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Editorial

Changing of the political guard

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The first two words of the Vancouver Sun’s story on Tuesday that MP John Reynolds was stepping down as Conservative House leader and won’t be seeking re-election described him as a "political warhorse." There may be no better epitaph when his political career is finally over.

Reynolds’s life in politics started in 1972 when, at the age of 30, he won election as the Conservative MP for Burnaby-Richmond. A true conservative, he didn’t support leader Robert Stanfield and quit the party not too long after Joe Clark became leader in 1978. After a few years away from politics he was elected as Social Credit MLA for West Vancouver-Howe Sound in 1983, beginning his long connection to this area. He served as Speaker of the legislature from 1986 to 1989 and then spent two years as environment minister before the only loss of his political career in 1991.

In 1997 he returned to federal politics as the Reform MP for West Vancouver-Sunshine Coast, after Herb Grubel decided not to seek re-election. Reynolds played an important role as the party morphed from Reform to Alliance and finally Conservative. When an Alliance caucus revolt threatened to destroy the party in 2000 Reynolds’s support of leader Stockwell Day was a key to keeping the party together.

Despite his political successes, Reynolds has never been everyone’s favourite. His deep conservative roots and his blunt assessment of matters, such as his support of leader Stephen Harper’s current campaign against same-sex marriage, leave no middle ground. Consequently most people are either strongly for him or strongly against him.

Yet Reynolds is reportedly popular with MPs from all parties and considers former Liberal prime minister Jean Chretien a friend. Even those constituents who have not voted for him admit grudging respect for his commitment to people in this riding. From salmon enhancement programs to immigration matters, Reynolds has not hesitated to go to bat for his constituents, and he has usually produced results.

While Reynolds stepping down signals a changing of the political guard, it is just one sign that political change is taking place in this corner of British Columbia. MLA Ted Nebbeling, who has represented West Vancouver-Garibaldi since 1996, won’t be running in May’s provincial election. Joan McIntyre is the new Liberal candidate, and almost certainly our next MLA.

There will also be municipal elections across the province in November, and it is likely that there will be some change on Whistler’s council, if only because some councillors won’t seek re-election.

And, of course, with a minority government in Ottawa there could be a federal election at any time. Reynolds’s narrow victory over first-time Liberal candidate Blair Wilson in last year’s federal election suggests the Conservatives could have their hands full in this riding whenever the next election comes along.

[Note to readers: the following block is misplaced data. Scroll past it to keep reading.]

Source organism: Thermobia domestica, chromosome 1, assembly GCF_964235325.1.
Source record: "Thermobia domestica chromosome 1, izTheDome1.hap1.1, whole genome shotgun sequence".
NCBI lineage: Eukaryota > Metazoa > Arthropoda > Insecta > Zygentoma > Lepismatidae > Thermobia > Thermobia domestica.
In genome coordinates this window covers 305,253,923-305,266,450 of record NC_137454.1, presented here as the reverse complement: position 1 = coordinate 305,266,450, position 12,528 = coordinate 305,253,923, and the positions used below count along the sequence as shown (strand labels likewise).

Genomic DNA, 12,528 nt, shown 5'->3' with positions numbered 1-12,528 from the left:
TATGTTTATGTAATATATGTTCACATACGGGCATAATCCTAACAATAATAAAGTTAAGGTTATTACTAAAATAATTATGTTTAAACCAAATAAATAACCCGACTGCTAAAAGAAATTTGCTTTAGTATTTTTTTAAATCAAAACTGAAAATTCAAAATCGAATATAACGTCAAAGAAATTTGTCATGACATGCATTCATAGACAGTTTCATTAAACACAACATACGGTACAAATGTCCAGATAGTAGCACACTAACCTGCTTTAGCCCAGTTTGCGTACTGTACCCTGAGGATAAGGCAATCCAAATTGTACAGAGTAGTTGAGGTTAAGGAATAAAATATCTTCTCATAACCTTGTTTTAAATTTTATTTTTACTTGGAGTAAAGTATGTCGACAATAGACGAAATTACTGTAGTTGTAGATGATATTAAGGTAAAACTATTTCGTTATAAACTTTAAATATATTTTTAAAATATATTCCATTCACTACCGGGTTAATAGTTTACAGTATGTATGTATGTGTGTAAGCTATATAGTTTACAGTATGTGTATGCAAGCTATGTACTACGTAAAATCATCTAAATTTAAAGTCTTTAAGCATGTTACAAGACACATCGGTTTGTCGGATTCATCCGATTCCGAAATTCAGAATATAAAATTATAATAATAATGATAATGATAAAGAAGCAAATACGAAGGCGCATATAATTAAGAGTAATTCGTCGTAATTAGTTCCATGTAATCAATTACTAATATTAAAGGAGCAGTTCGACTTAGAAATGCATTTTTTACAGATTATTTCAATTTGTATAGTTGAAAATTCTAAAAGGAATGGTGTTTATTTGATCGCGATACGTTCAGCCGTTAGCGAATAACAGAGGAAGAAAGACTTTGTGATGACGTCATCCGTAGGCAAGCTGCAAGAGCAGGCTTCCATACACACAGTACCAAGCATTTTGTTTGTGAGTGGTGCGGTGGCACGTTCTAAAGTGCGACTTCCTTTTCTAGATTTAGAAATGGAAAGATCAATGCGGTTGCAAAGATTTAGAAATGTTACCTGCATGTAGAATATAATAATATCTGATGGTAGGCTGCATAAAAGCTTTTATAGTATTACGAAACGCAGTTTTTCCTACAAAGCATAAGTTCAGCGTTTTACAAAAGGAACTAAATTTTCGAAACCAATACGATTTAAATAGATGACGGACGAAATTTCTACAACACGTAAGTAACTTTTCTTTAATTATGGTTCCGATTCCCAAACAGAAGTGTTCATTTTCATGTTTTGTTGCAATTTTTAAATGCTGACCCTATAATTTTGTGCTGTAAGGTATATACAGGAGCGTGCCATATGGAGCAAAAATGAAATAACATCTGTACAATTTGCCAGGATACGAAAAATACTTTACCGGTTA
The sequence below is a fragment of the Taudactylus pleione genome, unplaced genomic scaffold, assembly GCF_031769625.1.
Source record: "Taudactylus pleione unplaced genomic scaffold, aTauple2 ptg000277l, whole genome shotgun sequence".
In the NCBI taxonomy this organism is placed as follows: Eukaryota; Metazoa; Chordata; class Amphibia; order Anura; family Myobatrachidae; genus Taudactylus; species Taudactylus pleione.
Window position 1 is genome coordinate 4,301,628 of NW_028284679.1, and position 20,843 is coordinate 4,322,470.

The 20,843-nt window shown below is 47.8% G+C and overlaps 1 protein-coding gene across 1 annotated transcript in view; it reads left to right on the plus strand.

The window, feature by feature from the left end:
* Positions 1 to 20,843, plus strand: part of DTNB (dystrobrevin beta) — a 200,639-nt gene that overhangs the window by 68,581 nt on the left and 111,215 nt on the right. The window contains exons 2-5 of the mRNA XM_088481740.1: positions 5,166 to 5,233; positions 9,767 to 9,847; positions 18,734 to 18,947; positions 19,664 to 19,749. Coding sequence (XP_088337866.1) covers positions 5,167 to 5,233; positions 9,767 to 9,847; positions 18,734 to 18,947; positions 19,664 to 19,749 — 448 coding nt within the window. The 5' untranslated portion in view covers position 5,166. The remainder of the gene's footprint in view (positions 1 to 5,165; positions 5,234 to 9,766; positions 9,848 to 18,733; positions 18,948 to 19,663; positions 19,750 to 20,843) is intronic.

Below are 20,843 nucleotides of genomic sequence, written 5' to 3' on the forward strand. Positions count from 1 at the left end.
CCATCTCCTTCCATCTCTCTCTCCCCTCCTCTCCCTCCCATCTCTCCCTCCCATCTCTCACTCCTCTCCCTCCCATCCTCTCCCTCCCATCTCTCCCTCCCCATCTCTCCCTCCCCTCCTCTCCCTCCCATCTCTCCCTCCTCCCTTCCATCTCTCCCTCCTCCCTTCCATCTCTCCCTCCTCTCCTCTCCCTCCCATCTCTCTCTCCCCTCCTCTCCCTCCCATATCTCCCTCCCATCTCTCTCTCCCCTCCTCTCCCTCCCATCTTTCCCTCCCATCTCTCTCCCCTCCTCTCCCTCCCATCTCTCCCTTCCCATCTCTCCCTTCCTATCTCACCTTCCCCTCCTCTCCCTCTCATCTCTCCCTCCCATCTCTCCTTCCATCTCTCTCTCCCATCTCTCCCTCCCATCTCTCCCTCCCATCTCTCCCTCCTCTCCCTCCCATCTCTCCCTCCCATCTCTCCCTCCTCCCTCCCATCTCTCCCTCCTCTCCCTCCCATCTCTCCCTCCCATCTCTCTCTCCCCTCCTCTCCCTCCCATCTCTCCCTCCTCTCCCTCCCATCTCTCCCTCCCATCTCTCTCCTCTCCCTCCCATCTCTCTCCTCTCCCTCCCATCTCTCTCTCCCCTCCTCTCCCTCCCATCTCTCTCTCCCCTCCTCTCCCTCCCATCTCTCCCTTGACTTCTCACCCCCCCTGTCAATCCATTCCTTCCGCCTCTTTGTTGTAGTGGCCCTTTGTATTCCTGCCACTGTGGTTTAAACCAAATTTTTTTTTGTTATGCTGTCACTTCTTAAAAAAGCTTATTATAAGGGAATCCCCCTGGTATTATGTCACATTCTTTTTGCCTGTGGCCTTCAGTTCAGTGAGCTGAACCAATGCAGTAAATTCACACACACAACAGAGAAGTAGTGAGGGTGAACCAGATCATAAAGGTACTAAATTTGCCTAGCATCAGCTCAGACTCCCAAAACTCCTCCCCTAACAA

But trying to read the political landscape in 2005 – at any level – is no easy matter. Those who see conservatism on the rise can cite the re-election of George W. Bush and Republican majorities in the United States Senate and Congress. In Alberta, Premier Ralph Klein wasn’t considered conservative enough by some so a new right-of-the-Conservatives party was born. And in B.C., with Gary Collins stepping down as finance minister and Attorney General Geoff Plant non-committal about seeking re-election, some see the conservative wing of the B.C. Liberals on the rise.

Conversely, Wilson’s strong challenge to Reynolds last year suggests the West Vancouver-Squamish-Whistler area may be growing less conservative. It has certainly changed over the last decade. At one time the provincial riding of West Vancouver-Garibaldi was considered a microcosm of B.C., with the forestry industry, tourism, business and agriculture all represented and a pronounced urban-rural or urban-hinterland dichotomy. But forestry is less important to Squamish and Pemberton than it used to be, while both towns have seen and will continue to see exponential growth.

And the political geography of British Columbia has also changed in the last decade, with differences between the south – particularly the south coast – and the northern half of the province becoming more pronounced. This is the source of political change; change within the electorate, which leads to changing of the political guard.

Perhaps we are not becoming more conservative so much as more sharply divided in our political views. With British Columbians facing the possibility of three elections this year, perhaps we will find out. It may be time for a new breed of political warhorses.

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